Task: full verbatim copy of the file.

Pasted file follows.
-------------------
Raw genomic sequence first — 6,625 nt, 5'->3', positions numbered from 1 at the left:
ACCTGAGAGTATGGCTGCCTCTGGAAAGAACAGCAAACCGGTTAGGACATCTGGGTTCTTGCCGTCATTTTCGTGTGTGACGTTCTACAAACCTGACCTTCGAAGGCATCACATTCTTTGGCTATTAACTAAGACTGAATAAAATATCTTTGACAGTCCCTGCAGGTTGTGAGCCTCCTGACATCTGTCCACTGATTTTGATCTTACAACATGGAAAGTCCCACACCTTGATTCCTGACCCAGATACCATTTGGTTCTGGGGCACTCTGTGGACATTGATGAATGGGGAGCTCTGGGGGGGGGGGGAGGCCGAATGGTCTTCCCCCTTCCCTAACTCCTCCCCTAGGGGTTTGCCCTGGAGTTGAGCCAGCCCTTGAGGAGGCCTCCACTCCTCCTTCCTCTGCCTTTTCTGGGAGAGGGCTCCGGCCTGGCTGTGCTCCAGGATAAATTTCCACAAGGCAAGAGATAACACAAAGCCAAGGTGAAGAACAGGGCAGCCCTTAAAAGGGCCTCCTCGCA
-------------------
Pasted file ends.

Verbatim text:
Raw genomic sequence first — 6,625 nt, 5'->3', positions numbered from 1 at the left:
ACCTGAGAGTATGGCTGCCTCTGGAAAGAACAGCAAACCGGTTAGGACATCTGGGTTCTTGCCGTCATTTTCGTGTGTGACGTTCTACAAACCTGACCTTCGAAGGCATCACATTCTTTGGCTATTAACTAAGACTGAATAAAATATCTTTGACAGTCCCTGCAGGTTGTGAGCCTCCTGACATCTGTCCACTGATTTTGATCTTACAACATGGAAAGTCCCACACCTTGATTCCTGACCCAGATACCATTTGGTTCTGGGGCACTCTGTGGACATTGATGAATGGGGAGCTCTGGGGGGGGGGGGAGGCCGAATGGTCTTCCCCCTTCCCTAACTCCTCCCCTAGGGGTTTGCCCTGGAGTTGAGCCAGCCCTTGAGGAGGCCTCCACTCCTCCTTCCTCTGCCTTTTCTGGGAGAGGGCTCCGGCCTGGCTGTGCTCCAGGATAAATTTCCACAAGGCAAGAGATAACACAAAGCCAAGGTGAAGAACAGGGCAGCCCTTAAAAGGGCCTCCTCGCA